ISSN 2330-717X

Breakthrough On Bosnian Impasse

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By Elvira Jukic

Bosnia has a new government almost 15 months after elections took place in the autumn of 2010.

Following a meeting on Wednesday in Sarajevo the leaders of Bosnia’s six political parties, which were elected in a general election on October 30, 2010, agreed on the formation of a new government, breaking the political deadlock that had gripped the country.

Dragan Covic, whose Croatian Democratic Union Party, HDZ, will appoint a new Prime Minister said that the new PM’s name will be officially offered to the Bosnian Presidency on Thursday.

He added that the government will be made up of ten ministers; four appointees will represent Bosniaks, three Serbians and three Croats.

The agreement was reached following a fourth attempt at finding a solution after previous negotiating meetings failed to reach a compromise between the parties.

Failure to reach agreement would have left Bosnia facing a possible financial crisis as the last national budget was agreed for the financial year 2010.

All six political parties will form the new government. They are the Social Democratic Party, SDP, Party of Democratic Action, SDA, Croatian Democratic Union, HDZ, its sister party HDZ 1990, Serbian Democratic Party, (SDS), and Alliance of Independent Social Democrats, SNSD.

The agreement faced mixed reaction with SNSD leader Milorad Dodik, who had demanded four posts for Serbs, saying that none of the six political parties were satisfied with what they got.

Dodik told a press conference “Instead of the fourth Serb position, we were given the posts of Director of the Communications Regulatory Agency and State Investigative Protection Agency.”

Dodik added that the meeting had discussed the state budget issue and concluded that the Parliamentary Assembly would adopt the budget for 2011 within the next few days and then decide on three-month temporary financing until the budget for 2012 is agreed.

Zlatko Lagumdzija, leader of the Social Democrats said that he was sorry the agreement took so much time to resolve, but he was satisfied with the result.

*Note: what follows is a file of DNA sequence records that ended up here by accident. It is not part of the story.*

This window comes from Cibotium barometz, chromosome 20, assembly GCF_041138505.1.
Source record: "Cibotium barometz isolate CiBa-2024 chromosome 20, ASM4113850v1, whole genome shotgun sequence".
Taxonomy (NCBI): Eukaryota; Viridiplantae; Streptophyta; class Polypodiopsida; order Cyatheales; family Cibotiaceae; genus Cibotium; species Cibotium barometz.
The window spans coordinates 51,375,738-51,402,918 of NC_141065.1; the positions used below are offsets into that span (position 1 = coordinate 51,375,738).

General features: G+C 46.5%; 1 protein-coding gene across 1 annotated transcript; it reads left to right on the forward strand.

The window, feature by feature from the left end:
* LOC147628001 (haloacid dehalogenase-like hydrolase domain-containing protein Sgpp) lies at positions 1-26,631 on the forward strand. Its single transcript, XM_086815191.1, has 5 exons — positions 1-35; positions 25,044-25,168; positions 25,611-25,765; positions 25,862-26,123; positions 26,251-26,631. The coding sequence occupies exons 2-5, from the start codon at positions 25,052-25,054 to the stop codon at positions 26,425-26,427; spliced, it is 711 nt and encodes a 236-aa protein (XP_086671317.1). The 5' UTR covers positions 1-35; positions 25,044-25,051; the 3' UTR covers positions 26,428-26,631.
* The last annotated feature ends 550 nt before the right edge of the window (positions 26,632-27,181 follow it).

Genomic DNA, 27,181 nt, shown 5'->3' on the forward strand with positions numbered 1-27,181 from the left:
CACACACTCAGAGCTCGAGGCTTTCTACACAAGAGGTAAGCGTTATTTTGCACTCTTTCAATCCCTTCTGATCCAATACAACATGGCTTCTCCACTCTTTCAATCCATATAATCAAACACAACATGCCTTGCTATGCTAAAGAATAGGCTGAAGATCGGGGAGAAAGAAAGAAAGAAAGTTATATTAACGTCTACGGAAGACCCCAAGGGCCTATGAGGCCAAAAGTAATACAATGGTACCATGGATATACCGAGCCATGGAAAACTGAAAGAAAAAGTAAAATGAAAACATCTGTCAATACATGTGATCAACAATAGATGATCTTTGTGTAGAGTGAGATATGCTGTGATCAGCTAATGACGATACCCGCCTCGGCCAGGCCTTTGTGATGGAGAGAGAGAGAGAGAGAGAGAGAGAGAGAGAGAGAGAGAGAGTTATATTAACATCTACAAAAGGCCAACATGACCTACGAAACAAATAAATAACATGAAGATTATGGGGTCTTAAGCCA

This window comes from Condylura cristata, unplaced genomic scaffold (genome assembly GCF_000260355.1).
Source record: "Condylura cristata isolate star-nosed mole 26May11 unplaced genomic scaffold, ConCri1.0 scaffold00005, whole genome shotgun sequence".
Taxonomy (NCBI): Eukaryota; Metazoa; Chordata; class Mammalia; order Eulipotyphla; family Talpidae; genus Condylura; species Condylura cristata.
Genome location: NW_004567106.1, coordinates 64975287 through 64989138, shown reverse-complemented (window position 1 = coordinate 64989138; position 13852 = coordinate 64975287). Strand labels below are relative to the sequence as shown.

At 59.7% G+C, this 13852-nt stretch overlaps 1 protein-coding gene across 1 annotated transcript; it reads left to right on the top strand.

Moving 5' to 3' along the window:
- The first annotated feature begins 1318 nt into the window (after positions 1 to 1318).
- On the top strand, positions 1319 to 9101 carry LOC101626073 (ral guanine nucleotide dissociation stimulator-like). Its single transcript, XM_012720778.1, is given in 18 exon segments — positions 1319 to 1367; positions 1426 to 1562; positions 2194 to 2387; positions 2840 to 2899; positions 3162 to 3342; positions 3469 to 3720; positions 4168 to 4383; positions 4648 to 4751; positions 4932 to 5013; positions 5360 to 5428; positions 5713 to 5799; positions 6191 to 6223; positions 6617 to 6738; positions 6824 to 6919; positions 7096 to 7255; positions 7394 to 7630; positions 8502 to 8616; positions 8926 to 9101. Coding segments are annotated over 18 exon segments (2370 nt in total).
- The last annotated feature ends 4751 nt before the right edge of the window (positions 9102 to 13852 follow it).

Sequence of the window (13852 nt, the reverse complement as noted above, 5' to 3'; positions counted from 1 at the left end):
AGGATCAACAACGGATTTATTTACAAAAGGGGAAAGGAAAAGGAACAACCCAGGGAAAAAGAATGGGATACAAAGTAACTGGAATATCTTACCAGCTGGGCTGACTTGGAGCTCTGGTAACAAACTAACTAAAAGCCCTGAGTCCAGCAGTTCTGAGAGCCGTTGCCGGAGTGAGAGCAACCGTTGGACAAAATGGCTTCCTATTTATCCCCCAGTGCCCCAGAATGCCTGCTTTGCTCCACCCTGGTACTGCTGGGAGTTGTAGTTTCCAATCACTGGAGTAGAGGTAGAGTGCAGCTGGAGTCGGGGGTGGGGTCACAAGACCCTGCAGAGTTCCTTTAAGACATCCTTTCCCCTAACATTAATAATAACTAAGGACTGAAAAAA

“We have a clear agreement,” said Lagumdzija, “and I hope that in the future we will meet more often and spend less time dealing among each other.”

The position of Director of the Department for Indirect Taxation will be held by a Croat and agreed between SDP and HDZ.

One of four Bosniak (Muslim) positions will be given to a candidate who is not ethnically designated. Another Bosniak position will be assigned to a Bosniak from the Republika Srpska.

SDA leader Sulejman Tihic announced that at the meeting they also discussed the adoption of laws which are necessary for Bosnia to be a successful candidate for membership of the European Union.

Tihic added “After the state aid law, census law and amendments to the Constitution related to the Sejdic and Finci Human Rights verdict are adopted, Bosnia will then have a chance of being a credible candidate for EU accession.”



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Balkan Insight

Balkan Insight

The Balkan Insight (fornerkt the Balkin Investigative Reporting Network, BIRN) is a close group of editors and trainers that enables journalists in the region to produce in-depth analytical and investigative journalism on complex political, economic and social themes. BIRN emerged from the Balkan programme of the Institute for War & Peace Reporting, IWPR, in 2005. The original IWPR Balkans team was mandated to localise that programme and make it sustainable, in light of changing realities in the region and the maturity of the IWPR intervention. Since then, its work in publishing, media training and public debate activities has become synonymous with quality, reliability and impartiality. A fully-independent and local network, it is now developing as an efficient and self-sustainable regional institution to enhance the capacity for journalism that pushes for public debate on European-oriented political and economic reform.

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